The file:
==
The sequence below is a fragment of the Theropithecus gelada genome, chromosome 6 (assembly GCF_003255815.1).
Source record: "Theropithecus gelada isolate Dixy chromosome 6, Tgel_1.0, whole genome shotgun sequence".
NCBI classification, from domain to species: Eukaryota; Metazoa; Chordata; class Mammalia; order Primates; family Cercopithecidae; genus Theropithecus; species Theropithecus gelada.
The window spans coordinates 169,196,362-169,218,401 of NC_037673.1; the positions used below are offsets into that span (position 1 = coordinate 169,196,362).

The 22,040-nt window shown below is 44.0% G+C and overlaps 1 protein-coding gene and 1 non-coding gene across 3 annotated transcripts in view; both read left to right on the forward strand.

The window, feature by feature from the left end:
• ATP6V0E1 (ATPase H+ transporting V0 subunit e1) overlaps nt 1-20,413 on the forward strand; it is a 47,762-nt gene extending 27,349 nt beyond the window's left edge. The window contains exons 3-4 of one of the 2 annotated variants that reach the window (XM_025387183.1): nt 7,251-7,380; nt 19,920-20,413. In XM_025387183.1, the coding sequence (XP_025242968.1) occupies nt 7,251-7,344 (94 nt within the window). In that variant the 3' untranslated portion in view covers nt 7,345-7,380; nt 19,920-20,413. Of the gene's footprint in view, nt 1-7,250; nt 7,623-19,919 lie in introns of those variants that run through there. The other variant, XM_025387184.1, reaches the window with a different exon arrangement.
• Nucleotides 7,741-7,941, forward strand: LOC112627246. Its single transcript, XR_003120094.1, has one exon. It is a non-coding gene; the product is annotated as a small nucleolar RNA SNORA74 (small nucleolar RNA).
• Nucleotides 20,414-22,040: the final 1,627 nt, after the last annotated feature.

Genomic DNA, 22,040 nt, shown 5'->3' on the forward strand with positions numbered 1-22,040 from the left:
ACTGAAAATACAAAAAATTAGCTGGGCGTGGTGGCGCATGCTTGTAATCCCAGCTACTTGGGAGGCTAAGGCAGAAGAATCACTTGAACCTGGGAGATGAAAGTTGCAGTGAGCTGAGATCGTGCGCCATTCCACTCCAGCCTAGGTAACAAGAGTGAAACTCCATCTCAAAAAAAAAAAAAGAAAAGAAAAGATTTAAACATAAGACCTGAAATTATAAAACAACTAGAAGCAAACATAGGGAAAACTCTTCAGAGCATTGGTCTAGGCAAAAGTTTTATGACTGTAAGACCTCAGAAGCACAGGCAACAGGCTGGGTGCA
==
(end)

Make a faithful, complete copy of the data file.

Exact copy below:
The sequence below is a fragment of the Theropithecus gelada genome, chromosome 6 (assembly GCF_003255815.1).
Source record: "Theropithecus gelada isolate Dixy chromosome 6, Tgel_1.0, whole genome shotgun sequence".
NCBI classification, from domain to species: Eukaryota; Metazoa; Chordata; class Mammalia; order Primates; family Cercopithecidae; genus Theropithecus; species Theropithecus gelada.
The window spans coordinates 169,196,362-169,218,401 of NC_037673.1; the positions used below are offsets into that span (position 1 = coordinate 169,196,362).

The 22,040-nt window shown below is 44.0% G+C and overlaps 1 protein-coding gene and 1 non-coding gene across 3 annotated transcripts in view; both read left to right on the forward strand.

The window, feature by feature from the left end:
• ATP6V0E1 (ATPase H+ transporting V0 subunit e1) overlaps nt 1-20,413 on the forward strand; it is a 47,762-nt gene extending 27,349 nt beyond the window's left edge. The window contains exons 3-4 of one of the 2 annotated variants that reach the window (XM_025387183.1): nt 7,251-7,380; nt 19,920-20,413. In XM_025387183.1, the coding sequence (XP_025242968.1) occupies nt 7,251-7,344 (94 nt within the window). In that variant the 3' untranslated portion in view covers nt 7,345-7,380; nt 19,920-20,413. Of the gene's footprint in view, nt 1-7,250; nt 7,623-19,919 lie in introns of those variants that run through there. The other variant, XM_025387184.1, reaches the window with a different exon arrangement.
• Nucleotides 7,741-7,941, forward strand: LOC112627246. Its single transcript, XR_003120094.1, has one exon. It is a non-coding gene; the product is annotated as a small nucleolar RNA SNORA74 (small nucleolar RNA).
• Nucleotides 20,414-22,040: the final 1,627 nt, after the last annotated feature.

Genomic DNA, 22,040 nt, shown 5'->3' on the forward strand with positions numbered 1-22,040 from the left:
ACTGAAAATACAAAAAATTAGCTGGGCGTGGTGGCGCATGCTTGTAATCCCAGCTACTTGGGAGGCTAAGGCAGAAGAATCACTTGAACCTGGGAGATGAAAGTTGCAGTGAGCTGAGATCGTGCGCCATTCCACTCCAGCCTAGGTAACAAGAGTGAAACTCCATCTCAAAAAAAAAAAAAGAAAAGAAAAGATTTAAACATAAGACCTGAAATTATAAAACAACTAGAAGCAAACATAGGGAAAACTCTTCAGAGCATTGGTCTAGGCAAAAGTTTTATGACTGTAAGACCTCAGAAGCACAGGCAACAGGCTGGGTGCA